Photo A Day for Lent: Injustice


Look! Here are some jelly beans! A pile for you and a pile for your best friend. The one on the left is yours!

All right?

If you’re under the age of ten, you probably did not just say “all right.” If you are under the age of ten, you probably said something like, “Wait, why does my BFF get more jelly beans? That’s not fair!”

Children have an incredible ability to spot injustice. They keep careful track to make sure that everyone gets the same treatment or exactly the same amount. When I get snacks ready for the  after school club kids (all in elementary school), I know one thing: I better make plates or bowls or cups that have EXACTLY THE SAME AMOUNT or I’ll be hearing “Why did she get more animal crackers? That’s not fair!” all afternoon.

One thing that I’ve noticed, though, is that our sensitivity to injustice and unfairness seems to fade as we grow older. I don’t have to count out or measure the youth group lunch components with the same diligence. I know that as long as it’s close enough, no one will care.

By the time we reach adulthood, we tend to just operate with the understanding that life isn’t fair and you take what you get. It seems that we may even develop a bit of apathy toward injustice.

You got more jelly beans than I did? Well, you win some you lose some.

Some people are paid less money for doing the exact same work? That’s the way it goes sometimes.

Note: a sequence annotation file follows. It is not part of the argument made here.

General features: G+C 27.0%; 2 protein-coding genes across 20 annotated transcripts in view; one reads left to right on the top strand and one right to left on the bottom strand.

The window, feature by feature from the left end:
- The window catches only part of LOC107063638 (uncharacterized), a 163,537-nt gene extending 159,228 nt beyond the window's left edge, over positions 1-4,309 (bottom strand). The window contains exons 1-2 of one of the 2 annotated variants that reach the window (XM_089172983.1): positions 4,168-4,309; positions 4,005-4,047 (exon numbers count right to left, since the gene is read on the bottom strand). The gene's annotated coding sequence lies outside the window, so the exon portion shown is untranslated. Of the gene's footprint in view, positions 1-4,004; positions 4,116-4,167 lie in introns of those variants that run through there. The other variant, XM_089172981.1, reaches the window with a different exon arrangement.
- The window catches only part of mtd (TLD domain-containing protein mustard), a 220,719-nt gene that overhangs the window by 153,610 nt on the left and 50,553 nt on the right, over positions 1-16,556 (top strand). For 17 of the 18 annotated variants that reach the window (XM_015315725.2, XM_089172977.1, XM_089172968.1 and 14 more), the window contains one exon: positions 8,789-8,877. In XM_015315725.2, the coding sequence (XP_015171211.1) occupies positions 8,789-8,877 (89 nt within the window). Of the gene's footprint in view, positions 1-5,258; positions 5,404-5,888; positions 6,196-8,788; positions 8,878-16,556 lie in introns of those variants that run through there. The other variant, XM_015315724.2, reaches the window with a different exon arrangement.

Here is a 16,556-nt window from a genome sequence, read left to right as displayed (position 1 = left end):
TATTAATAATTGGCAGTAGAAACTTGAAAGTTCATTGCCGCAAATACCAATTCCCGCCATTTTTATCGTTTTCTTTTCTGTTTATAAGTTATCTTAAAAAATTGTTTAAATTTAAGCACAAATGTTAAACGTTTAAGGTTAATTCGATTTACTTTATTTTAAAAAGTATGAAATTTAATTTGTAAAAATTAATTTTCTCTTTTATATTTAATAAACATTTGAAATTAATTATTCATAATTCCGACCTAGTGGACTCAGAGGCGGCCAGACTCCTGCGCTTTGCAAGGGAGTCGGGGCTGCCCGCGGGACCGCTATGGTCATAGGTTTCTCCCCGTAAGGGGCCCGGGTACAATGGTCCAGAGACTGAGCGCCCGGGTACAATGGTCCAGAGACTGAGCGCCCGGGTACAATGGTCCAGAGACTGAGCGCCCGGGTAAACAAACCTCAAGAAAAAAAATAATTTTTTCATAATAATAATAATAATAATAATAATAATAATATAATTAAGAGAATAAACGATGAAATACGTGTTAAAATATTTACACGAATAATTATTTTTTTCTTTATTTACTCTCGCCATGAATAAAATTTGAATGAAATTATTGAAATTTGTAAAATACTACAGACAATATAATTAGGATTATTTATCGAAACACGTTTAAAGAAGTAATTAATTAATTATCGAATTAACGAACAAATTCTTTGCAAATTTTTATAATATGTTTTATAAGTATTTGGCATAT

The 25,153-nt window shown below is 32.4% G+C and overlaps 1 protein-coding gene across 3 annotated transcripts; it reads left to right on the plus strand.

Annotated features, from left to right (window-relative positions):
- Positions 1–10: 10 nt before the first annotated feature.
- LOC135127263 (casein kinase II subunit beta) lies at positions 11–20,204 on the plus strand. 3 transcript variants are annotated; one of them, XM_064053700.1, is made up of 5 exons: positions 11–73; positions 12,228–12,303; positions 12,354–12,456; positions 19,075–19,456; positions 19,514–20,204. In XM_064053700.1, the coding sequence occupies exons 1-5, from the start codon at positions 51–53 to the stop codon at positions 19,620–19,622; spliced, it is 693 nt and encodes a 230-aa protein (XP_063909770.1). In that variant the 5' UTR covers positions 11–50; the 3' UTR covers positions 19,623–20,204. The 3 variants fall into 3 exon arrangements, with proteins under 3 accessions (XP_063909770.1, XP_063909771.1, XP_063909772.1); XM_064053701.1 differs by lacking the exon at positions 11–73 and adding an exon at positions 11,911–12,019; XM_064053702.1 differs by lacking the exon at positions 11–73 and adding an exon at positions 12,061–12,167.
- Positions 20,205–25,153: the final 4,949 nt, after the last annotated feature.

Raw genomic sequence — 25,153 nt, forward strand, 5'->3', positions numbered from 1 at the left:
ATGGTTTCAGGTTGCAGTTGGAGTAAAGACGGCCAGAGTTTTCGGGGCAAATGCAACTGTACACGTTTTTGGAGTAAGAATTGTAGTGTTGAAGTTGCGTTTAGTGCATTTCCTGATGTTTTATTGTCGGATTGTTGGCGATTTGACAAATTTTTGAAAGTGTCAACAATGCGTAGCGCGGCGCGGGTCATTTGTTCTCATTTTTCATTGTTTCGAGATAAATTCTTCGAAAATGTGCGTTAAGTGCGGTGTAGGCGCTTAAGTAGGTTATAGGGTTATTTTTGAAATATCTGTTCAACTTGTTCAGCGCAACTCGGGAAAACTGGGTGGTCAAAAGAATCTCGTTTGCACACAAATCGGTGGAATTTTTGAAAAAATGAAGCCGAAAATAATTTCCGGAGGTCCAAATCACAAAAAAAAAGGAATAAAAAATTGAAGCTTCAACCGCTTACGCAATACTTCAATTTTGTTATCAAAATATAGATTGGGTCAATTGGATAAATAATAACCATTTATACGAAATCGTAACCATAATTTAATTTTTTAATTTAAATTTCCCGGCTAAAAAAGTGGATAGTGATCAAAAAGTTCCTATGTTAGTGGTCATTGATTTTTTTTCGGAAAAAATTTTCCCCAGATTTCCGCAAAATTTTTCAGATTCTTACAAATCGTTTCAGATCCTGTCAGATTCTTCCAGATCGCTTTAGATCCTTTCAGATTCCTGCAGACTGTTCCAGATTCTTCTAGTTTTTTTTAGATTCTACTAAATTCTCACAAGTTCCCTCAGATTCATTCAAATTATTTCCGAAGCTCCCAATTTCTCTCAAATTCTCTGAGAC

The coffee grower doesn’t make a fair wage? That’s too bad, but really, there’s not much I can do about it.

He worked hard to earn his Eagle award but Boy Scouts of America won’t give it to him because he’s gay? Well, they’re a private non-profit, so I guess it’s up to them.

Approximately 5,000 children die each day because they don’t have clean water? That reminds me to be thankful for what I have, I guess.

There are more people in slavery in the world today than at any point in history (27 million-ish)? Wow, that’s awful to hear, but what could I do to fix such a big problem?

Injustice exists in many forms, big and small in our world. Yes, it’s awful. Yes, it’s overwhelming to hear about all the different ways people are treated unfairly and without dignity.

But you can do something. There are  places in your life that you can make small changes that impact people who are treated unjustly. You can’t do everything, but you can do something.

Check out Everyday Justice for some ideas about how to get started.

See the original post about this photo project–it’s not too late to take some pictures!

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